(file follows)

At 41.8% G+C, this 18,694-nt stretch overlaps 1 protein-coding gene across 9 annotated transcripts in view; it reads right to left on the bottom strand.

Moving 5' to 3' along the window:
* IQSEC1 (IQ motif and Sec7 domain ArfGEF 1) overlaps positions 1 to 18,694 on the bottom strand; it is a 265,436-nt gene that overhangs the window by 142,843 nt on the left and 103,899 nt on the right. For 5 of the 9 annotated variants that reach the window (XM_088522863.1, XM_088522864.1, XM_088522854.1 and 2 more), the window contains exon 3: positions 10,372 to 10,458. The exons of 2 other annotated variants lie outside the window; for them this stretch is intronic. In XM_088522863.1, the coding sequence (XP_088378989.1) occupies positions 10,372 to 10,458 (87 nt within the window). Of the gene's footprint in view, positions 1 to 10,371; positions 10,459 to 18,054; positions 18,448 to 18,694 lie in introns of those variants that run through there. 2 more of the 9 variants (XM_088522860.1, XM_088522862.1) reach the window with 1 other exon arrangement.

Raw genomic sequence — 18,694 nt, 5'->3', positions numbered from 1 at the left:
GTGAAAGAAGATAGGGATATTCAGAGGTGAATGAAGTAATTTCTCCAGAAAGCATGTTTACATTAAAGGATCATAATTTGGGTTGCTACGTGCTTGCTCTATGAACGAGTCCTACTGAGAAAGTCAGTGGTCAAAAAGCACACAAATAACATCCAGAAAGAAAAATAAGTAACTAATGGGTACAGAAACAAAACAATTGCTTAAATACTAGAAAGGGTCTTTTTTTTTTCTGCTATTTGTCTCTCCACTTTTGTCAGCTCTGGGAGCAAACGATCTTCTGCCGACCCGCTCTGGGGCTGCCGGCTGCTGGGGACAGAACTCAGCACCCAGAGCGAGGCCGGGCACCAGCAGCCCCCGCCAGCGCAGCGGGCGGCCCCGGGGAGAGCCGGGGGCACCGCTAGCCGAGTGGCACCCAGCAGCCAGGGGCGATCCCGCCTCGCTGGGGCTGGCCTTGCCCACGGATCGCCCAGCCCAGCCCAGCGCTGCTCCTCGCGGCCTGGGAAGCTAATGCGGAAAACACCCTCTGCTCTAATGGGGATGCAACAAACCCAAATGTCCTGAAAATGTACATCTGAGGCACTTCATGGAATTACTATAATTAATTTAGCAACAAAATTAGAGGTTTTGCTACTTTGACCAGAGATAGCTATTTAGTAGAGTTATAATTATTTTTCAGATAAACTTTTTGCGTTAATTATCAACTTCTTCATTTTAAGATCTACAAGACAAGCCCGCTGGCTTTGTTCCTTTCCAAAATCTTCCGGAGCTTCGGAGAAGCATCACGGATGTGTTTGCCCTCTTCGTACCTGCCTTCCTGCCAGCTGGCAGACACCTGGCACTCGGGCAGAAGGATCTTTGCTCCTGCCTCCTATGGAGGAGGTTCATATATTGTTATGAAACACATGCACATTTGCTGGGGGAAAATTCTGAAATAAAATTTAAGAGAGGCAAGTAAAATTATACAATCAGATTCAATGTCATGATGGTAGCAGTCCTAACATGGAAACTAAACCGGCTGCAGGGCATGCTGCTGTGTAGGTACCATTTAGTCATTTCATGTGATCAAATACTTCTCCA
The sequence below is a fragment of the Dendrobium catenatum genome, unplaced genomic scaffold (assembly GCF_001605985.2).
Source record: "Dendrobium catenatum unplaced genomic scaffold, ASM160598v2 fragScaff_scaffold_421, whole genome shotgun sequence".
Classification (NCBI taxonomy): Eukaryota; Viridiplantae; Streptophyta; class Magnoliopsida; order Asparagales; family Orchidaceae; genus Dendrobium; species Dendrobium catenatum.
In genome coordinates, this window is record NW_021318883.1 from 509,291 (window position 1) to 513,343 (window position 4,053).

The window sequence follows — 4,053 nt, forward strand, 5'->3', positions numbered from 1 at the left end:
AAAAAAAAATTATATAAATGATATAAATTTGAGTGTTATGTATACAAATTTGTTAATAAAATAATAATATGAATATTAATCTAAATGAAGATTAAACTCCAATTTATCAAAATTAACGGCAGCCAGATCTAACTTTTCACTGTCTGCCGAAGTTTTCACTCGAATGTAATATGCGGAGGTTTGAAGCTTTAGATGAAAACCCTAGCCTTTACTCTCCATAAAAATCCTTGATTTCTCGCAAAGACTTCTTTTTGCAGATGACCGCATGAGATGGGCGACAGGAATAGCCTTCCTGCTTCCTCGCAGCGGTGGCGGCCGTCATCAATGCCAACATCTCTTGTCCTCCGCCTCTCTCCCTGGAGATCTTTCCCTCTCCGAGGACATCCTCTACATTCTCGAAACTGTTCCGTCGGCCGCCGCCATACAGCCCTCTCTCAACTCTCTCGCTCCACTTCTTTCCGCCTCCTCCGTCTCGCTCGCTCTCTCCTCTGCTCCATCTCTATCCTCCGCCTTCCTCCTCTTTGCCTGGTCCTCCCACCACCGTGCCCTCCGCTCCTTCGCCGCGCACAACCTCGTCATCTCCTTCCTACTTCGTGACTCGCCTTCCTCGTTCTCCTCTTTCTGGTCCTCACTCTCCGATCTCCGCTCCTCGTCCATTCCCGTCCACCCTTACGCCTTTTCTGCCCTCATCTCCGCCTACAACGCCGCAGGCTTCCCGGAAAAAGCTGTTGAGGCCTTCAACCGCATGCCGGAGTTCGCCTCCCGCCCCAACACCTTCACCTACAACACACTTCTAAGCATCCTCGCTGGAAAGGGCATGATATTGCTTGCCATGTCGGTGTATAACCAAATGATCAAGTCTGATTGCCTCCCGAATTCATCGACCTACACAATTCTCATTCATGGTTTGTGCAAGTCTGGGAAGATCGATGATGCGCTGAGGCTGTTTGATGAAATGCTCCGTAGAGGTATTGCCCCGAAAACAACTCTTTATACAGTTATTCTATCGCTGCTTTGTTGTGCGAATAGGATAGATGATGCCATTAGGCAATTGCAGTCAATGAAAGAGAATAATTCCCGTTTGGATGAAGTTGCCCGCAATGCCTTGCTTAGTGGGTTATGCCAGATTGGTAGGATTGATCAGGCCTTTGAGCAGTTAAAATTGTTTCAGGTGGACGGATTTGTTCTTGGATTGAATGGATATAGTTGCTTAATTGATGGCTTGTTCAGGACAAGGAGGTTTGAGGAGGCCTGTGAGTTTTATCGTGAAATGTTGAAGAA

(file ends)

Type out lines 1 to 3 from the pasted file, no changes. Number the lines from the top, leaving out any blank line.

At 41.8% G+C, this 18,694-nt stretch overlaps 1 protein-coding gene across 9 annotated transcripts in view; it reads right to left on the bottom strand.

Moving 5' to 3' along the window:
* IQSEC1 (IQ motif and Sec7 domain ArfGEF 1) overlaps positions 1 to 18,694 on the bottom strand; it is a 265,436-nt gene that overhangs the window by 142,843 nt on the left and 103,899 nt on the right. For 5 of the 9 annotated variants that reach the window (XM_088522863.1, XM_088522864.1, XM_088522854.1 and 2 more), the window contains exon 3: positions 10,372 to 10,458. The exons of 2 other annotated variants lie outside the window; for them this stretch is intronic. In XM_088522863.1, the coding sequence (XP_088378989.1) occupies positions 10,372 to 10,458 (87 nt within the window). Of the gene's footprint in view, positions 1 to 10,371; positions 10,459 to 18,054; positions 18,448 to 18,694 lie in introns of those variants that run through there. 2 more of the 9 variants (XM_088522860.1, XM_088522862.1) reach the window with 1 other exon arrangement.